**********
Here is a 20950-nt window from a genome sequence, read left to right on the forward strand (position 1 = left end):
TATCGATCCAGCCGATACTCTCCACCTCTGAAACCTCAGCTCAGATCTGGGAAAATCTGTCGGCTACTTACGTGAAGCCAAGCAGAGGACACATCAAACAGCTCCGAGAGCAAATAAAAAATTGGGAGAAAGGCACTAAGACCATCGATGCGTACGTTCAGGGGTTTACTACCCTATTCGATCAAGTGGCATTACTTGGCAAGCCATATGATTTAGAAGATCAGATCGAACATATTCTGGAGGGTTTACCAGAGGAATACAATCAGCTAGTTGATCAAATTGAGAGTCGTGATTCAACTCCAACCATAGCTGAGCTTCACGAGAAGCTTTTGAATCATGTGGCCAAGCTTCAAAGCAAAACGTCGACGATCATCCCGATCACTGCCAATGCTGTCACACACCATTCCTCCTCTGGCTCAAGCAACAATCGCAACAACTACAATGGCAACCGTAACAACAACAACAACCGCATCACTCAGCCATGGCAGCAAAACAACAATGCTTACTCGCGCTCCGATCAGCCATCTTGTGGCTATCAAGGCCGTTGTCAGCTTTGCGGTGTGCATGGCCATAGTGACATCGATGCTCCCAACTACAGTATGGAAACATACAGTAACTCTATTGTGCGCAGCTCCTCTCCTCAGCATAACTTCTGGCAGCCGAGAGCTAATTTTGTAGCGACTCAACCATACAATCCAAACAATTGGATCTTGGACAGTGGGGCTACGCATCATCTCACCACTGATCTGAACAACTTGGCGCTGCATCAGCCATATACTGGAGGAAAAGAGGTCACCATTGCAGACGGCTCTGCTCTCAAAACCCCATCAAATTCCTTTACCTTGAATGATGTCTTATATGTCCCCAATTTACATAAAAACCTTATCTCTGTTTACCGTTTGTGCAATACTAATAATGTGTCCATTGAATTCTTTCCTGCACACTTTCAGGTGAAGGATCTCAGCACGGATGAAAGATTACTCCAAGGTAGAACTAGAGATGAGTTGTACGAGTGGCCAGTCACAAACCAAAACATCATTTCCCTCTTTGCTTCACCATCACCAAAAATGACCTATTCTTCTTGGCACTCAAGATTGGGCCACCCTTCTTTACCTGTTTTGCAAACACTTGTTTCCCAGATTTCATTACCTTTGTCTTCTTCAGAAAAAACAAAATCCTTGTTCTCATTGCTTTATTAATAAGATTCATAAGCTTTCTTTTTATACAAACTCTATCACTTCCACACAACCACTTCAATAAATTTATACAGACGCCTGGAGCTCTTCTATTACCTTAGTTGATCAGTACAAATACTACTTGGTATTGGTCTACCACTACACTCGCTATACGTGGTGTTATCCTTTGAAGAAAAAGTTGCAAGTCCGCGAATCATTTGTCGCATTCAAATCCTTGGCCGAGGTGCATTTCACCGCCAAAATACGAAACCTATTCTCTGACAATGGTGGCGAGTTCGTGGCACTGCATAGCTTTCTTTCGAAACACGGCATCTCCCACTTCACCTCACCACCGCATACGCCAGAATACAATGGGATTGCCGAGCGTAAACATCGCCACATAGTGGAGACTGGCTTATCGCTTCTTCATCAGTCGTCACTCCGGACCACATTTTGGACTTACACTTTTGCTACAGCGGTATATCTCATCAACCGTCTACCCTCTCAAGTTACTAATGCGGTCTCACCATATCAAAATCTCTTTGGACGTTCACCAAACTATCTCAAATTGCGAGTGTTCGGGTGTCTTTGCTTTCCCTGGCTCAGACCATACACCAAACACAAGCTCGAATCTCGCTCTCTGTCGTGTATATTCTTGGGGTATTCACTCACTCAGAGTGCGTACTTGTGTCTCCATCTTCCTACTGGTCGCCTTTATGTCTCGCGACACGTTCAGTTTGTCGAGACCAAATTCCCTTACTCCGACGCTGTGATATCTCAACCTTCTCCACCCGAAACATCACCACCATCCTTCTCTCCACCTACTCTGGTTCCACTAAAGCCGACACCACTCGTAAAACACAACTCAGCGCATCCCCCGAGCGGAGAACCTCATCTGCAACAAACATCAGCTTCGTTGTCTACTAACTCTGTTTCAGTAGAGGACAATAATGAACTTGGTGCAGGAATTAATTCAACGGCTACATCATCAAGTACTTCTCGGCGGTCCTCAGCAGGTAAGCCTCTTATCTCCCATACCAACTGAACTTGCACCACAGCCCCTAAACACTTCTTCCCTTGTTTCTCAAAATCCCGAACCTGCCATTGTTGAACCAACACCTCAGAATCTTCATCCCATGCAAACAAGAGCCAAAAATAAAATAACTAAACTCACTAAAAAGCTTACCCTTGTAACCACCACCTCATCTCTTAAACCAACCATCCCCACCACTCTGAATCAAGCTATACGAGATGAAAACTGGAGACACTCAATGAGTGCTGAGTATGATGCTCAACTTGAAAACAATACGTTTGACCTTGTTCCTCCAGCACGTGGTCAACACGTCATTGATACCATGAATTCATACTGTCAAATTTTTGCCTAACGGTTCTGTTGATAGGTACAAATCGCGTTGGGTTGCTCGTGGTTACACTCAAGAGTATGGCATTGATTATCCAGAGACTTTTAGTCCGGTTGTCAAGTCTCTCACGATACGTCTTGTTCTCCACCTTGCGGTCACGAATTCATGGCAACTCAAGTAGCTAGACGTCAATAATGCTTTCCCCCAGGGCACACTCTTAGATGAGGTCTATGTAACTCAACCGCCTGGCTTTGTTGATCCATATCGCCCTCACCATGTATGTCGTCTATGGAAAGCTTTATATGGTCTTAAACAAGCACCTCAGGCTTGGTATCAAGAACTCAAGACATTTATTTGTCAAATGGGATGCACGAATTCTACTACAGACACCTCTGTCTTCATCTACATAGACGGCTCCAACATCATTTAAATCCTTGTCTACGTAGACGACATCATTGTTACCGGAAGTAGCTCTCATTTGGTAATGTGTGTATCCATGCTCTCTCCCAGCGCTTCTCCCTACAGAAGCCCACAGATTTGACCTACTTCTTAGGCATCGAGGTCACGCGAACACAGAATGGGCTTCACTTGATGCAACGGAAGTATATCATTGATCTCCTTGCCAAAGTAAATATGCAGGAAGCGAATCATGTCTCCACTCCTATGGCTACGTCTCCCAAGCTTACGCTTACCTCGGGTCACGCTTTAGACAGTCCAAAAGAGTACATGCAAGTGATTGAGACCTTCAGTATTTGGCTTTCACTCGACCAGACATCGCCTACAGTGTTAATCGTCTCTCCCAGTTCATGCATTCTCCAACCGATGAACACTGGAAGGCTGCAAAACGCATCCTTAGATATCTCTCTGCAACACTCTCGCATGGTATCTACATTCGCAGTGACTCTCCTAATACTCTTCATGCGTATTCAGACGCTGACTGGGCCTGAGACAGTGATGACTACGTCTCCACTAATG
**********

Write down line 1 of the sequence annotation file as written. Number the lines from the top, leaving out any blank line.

Here is a 20950-nt window from a genome sequence, read left to right on the forward strand (position 1 = left end):